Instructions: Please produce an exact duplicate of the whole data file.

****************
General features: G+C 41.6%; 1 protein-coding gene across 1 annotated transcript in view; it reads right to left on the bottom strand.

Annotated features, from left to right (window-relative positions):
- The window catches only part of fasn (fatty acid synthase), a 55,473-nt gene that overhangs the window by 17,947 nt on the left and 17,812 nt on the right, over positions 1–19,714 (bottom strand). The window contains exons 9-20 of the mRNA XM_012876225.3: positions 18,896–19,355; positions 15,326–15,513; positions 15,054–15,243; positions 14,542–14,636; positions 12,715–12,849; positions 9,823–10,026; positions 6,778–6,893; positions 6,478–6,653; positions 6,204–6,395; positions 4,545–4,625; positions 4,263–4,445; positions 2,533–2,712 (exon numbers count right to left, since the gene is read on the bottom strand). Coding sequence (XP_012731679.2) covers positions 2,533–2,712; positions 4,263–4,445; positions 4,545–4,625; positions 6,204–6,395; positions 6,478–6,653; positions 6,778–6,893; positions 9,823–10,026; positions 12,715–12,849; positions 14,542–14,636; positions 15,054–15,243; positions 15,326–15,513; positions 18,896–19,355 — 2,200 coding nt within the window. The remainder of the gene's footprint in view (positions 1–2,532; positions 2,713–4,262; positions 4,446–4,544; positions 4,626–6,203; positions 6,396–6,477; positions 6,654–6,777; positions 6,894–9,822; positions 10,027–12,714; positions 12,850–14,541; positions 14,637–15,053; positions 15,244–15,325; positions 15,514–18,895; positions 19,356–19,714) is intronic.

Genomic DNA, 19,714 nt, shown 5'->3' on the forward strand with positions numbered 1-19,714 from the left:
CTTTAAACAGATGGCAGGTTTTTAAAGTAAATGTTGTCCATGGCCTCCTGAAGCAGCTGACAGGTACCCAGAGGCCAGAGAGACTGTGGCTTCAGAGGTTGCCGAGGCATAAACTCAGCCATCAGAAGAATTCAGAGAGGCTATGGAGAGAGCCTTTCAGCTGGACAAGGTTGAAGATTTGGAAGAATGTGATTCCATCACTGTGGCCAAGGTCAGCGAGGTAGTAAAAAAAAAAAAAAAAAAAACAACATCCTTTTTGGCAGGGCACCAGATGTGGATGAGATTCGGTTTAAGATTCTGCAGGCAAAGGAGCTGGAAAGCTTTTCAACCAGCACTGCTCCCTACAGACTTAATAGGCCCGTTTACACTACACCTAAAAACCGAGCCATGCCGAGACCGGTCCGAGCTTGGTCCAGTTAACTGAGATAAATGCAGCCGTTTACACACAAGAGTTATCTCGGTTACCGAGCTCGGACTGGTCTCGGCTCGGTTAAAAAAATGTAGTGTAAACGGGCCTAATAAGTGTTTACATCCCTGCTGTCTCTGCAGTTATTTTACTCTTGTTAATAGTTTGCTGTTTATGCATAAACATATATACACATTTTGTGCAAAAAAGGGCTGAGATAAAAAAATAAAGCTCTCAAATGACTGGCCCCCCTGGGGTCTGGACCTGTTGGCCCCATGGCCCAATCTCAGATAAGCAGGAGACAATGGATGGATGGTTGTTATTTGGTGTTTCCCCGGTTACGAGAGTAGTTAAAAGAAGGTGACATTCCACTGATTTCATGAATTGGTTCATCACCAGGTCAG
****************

General features: G+C 41.6%; 1 protein-coding gene across 1 annotated transcript in view; it reads right to left on the bottom strand.

Annotated features, from left to right (window-relative positions):
- The window catches only part of fasn (fatty acid synthase), a 55,473-nt gene that overhangs the window by 17,947 nt on the left and 17,812 nt on the right, over positions 1–19,714 (bottom strand). The window contains exons 9-20 of the mRNA XM_012876225.3: positions 18,896–19,355; positions 15,326–15,513; positions 15,054–15,243; positions 14,542–14,636; positions 12,715–12,849; positions 9,823–10,026; positions 6,778–6,893; positions 6,478–6,653; positions 6,204–6,395; positions 4,545–4,625; positions 4,263–4,445; positions 2,533–2,712 (exon numbers count right to left, since the gene is read on the bottom strand). Coding sequence (XP_012731679.2) covers positions 2,533–2,712; positions 4,263–4,445; positions 4,545–4,625; positions 6,204–6,395; positions 6,478–6,653; positions 6,778–6,893; positions 9,823–10,026; positions 12,715–12,849; positions 14,542–14,636; positions 15,054–15,243; positions 15,326–15,513; positions 18,896–19,355 — 2,200 coding nt within the window. The remainder of the gene's footprint in view (positions 1–2,532; positions 2,713–4,262; positions 4,446–4,544; positions 4,626–6,203; positions 6,396–6,477; positions 6,654–6,777; positions 6,894–9,822; positions 10,027–12,714; positions 12,850–14,541; positions 14,637–15,053; positions 15,244–15,325; positions 15,514–18,895; positions 19,356–19,714) is intronic.

Genomic DNA, 19,714 nt, shown 5'->3' on the forward strand with positions numbered 1-19,714 from the left:
CTTTAAACAGATGGCAGGTTTTTAAAGTAAATGTTGTCCATGGCCTCCTGAAGCAGCTGACAGGTACCCAGAGGCCAGAGAGACTGTGGCTTCAGAGGTTGCCGAGGCATAAACTCAGCCATCAGAAGAATTCAGAGAGGCTATGGAGAGAGCCTTTCAGCTGGACAAGGTTGAAGATTTGGAAGAATGTGATTCCATCACTGTGGCCAAGGTCAGCGAGGTAGTAAAAAAAAAAAAAAAAAAAACAACATCCTTTTTGGCAGGGCACCAGATGTGGATGAGATTCGGTTTAAGATTCTGCAGGCAAAGGAGCTGGAAAGCTTTTCAACCAGCACTGCTCCCTACAGACTTAATAGGCCCGTTTACACTACACCTAAAAACCGAGCCATGCCGAGACCGGTCCGAGCTTGGTCCAGTTAACTGAGATAAATGCAGCCGTTTACACACAAGAGTTATCTCGGTTACCGAGCTCGGACTGGTCTCGGCTCGGTTAAAAAAATGTAGTGTAAACGGGCCTAATAAGTGTTTACATCCCTGCTGTCTCTGCAGTTATTTTACTCTTGTTAATAGTTTGCTGTTTATGCATAAACATATATACACATTTTGTGCAAAAAAGGGCTGAGATAAAAAAATAAAGCTCTCAAATGACTGGCCCCCCTGGGGTCTGGACCTGTTGGCCCCATGGCCCAATCTCAGATAAGCAGGAGACAATGGATGGATGGTTGTTATTTGGTGTTTCCCCGGTTACGAGAGTAGTTAAAAGAAGGTGACATTCCACTGATTTCATGAATTGGTTCATCACCAGGTCAG